Domestic Violence Awareness
American Bar Association Young Lawyers Division
2008–09 Domestic Violence Public Service Project
Educate and Serve Your Community: Domestic Violence Prevention and Awareness
This year’s ABA YLD Service Project is designed to educate young lawyers about the epidemic of domestic violence, particularly among teenagers, and to encourage young lawyers to take action in responding to and preventing domestic violence in their communities.
Project Highlights:
· A Project Web site
· A video introducing the topics of teen dating violence and pro bono work
· Domestic Violence Awareness and Prevention Toolkit
· Legislative advocacy and resolutions
· Continuing legal education and pro bono training programs
· Community service projects at conferences
· Local domestic violence roundtables
Visit www.abanet.org/yld/dv for more information throughout this bar year.
Teen Dating Violence Statistics (Provided by the ABA Commission on Domestic Violence)
18-to 24-year-olds comprised only 11.7% of the U.S. population in 1998 and 2002, yet that age group comprised the majority (42%) of victims of violence committed by a boyfriend or girlfriend.
· Approximately 1 in 5 female high school students reports being physically or sexually abused or both by a dating partner.
· In a study of eighth and ninth graders, 25% of them indicated that they had been victims of dating violence, including 8% who disclosed being sexually abused.
· In a survey of 232 high school girls, 17.8% of the participants indicated that they had been forced to engage in sexual activity against their will by a dating partner.
· Among female students between the ages of 15 to 20 who reported at least one violent act during a dating relationship, 24% of them reported experiencing extremely violent incidents such as rape or the use of weapons against them.
· Girls who reported that they had been sexually or physically abused were more than twice as likely as girls who had not been abused to smoke (26% versus 10%), drink (22% versus 12%), and use illegal drugs (30% versus 13%). In addition, 32% of girls who had been abused reported eating disorders of binging and purging as compared to 12% of girls who had not been abused.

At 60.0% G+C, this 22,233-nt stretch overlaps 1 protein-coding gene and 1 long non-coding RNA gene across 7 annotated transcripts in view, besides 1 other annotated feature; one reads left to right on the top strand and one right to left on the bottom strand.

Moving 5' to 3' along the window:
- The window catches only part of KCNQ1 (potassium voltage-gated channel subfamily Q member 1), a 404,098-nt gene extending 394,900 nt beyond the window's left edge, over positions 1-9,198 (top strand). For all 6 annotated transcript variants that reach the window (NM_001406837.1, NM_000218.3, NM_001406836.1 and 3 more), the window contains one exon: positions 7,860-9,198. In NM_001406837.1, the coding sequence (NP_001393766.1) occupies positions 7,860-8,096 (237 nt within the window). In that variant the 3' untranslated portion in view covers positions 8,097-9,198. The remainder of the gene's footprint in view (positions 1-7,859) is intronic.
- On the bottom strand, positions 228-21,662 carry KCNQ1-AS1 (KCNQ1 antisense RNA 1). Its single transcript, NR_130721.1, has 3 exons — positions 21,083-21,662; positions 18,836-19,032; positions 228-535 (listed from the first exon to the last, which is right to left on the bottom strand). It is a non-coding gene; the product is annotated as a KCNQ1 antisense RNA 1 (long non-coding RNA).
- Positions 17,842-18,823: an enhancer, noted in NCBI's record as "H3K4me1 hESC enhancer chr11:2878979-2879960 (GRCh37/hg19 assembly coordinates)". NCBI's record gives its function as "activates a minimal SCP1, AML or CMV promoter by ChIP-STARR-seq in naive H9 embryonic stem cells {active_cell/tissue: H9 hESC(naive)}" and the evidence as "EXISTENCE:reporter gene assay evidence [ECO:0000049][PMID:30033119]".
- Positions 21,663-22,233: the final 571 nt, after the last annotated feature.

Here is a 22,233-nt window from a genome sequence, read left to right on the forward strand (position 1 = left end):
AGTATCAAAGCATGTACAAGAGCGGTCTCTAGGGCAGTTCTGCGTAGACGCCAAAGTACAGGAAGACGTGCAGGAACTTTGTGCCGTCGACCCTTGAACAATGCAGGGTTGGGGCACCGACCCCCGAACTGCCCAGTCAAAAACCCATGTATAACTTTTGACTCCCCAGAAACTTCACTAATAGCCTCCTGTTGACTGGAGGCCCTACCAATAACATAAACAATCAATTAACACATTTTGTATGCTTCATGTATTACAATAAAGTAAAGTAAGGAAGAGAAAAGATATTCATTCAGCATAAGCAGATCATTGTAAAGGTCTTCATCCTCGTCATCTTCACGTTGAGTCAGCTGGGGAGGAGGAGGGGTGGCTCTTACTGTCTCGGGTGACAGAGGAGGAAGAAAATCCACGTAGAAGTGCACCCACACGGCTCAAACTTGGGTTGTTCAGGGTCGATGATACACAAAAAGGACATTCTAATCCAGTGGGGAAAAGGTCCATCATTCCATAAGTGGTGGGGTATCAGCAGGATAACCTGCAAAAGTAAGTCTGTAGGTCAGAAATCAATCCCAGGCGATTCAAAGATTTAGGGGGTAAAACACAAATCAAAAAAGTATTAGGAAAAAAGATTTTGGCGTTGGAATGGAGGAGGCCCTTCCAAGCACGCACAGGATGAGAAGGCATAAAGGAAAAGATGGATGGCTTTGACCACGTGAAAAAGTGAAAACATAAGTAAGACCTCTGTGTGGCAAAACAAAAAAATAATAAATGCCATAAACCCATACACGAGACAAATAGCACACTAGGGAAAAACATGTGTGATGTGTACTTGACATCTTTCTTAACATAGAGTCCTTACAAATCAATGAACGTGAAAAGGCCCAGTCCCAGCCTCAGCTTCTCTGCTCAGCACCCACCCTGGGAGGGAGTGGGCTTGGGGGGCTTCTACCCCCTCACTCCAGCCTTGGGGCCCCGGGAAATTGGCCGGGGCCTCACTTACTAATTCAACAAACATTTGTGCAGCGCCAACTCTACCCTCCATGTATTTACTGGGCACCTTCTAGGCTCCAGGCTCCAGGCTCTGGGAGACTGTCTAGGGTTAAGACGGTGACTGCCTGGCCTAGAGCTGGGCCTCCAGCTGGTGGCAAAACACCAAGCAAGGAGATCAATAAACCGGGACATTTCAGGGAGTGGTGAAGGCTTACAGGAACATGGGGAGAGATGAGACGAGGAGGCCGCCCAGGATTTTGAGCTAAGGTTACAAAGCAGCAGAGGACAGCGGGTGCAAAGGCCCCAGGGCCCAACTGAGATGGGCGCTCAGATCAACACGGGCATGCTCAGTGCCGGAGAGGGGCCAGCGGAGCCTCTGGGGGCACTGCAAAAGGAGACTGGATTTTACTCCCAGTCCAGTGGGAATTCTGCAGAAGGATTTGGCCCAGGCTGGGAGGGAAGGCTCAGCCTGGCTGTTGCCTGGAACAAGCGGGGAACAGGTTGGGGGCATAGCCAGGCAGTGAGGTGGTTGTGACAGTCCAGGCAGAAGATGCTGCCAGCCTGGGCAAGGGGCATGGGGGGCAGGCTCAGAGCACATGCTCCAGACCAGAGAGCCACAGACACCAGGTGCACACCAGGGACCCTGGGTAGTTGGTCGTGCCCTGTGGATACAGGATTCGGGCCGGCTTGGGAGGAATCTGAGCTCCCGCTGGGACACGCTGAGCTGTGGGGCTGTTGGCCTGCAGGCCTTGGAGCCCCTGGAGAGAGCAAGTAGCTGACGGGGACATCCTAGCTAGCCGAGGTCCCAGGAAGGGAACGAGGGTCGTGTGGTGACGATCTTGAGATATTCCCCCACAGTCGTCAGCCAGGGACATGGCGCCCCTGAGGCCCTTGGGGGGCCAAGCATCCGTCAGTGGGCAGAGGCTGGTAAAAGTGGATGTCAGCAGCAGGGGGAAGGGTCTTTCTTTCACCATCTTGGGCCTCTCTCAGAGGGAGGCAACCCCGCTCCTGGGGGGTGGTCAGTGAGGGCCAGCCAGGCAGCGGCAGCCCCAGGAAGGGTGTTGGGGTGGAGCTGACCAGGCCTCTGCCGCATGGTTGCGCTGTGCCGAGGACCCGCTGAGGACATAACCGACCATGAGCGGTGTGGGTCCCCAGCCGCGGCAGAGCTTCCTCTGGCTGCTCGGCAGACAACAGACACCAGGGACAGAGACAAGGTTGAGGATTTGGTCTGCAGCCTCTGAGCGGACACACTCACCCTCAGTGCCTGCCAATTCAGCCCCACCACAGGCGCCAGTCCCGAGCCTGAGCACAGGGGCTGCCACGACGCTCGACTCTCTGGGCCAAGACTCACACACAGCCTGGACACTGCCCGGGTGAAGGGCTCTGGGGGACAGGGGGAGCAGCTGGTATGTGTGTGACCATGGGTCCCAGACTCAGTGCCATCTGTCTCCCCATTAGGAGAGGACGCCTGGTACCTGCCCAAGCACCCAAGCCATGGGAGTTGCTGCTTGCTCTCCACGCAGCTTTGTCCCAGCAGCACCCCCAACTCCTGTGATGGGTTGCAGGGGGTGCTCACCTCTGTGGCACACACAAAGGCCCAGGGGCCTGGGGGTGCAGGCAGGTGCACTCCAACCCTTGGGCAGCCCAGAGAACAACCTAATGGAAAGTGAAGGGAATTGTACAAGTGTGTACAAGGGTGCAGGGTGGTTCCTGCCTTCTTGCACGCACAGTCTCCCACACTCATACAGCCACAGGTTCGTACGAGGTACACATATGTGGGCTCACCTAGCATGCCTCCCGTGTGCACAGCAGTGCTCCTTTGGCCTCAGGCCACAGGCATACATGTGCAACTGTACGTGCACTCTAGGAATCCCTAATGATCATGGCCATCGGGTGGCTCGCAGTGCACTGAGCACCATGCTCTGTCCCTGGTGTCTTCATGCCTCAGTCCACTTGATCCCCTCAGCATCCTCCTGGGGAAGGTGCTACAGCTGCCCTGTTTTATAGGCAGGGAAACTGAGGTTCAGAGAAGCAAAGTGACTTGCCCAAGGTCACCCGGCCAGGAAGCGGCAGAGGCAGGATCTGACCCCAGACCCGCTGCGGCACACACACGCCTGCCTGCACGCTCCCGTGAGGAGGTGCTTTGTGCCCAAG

· In a study of 724 adolescent mothers between the ages of 12 and 18, 1 in 8 pregnant adolescents reported having been physically assaulted by the father of her baby during the preceding 12 months of pregnancy. Of these, 40% also reported experiencing violence at the hands of a family member or relative.
· Physical aggression occurs in 1 in 3 teen dating relationships.
· 50–80% of teens report knowing someone involved in a violent relationship.
October is Domestic Violence Awareness Month, a renewepportunity for us as lawyers to learn how we can best tims of domestic violence. Find ideas on how you can help in your community by visiting the ABA Commission on Domestic Violence ( www.abanet.org/domviol/home.html) and Break the Cycle ( www.breakthecycle.org).
Break the Cycle of Abuse: Prosecuting Domestic Violence Cases
By Marilyn Alioto
Marilyn Alioto is an assistant state’s attorney in the Domestic Violence Division of the Cook County ( Illinois) State’s Attorney’s Office. Jennifer Greene, court advocacy program director for Family Rescue in Chicago, contributed to the article.
Domestic violence is a crime that does not discriminate. It affects people of every background, religion, sexual orientation, and socioeconomic status. Aggressive and consistent prosecution against domestic violence offenders remains a key factor in stopping the cycle of domestic violence.
Domestic violence victims are unlike many other crime victims because of the inherent relationship between the offender and the victim. Some victims do not want to prosecute because they fear that the offenders may view such prosecution as a hostile act and retaliate. Or the victims may have a strong emotional tie to or financial reliance on the offenders that prevents them from going forward.
When victims do not wish to proceed, prosecutors should not be discouraged. Instead they should seize the opportunity to learn why victims are reluctant to proceed against offenders and to understand the cycle of domestic abuse. Prosecutors should provide victims with information about domestic violence agencies that can help them leave abusive relationships. In addition to the help prosecutors can provide, courtrooms often provide volunteer advocates in the courtroom to assist victims during the proceedings; for example, in Chicago such advocates can come from the State’s Attorneys Office, Hull House, and Family Rescue. Access to advocates can alleviate the victims’ fear and create a safe outlet for them to express their concerns.
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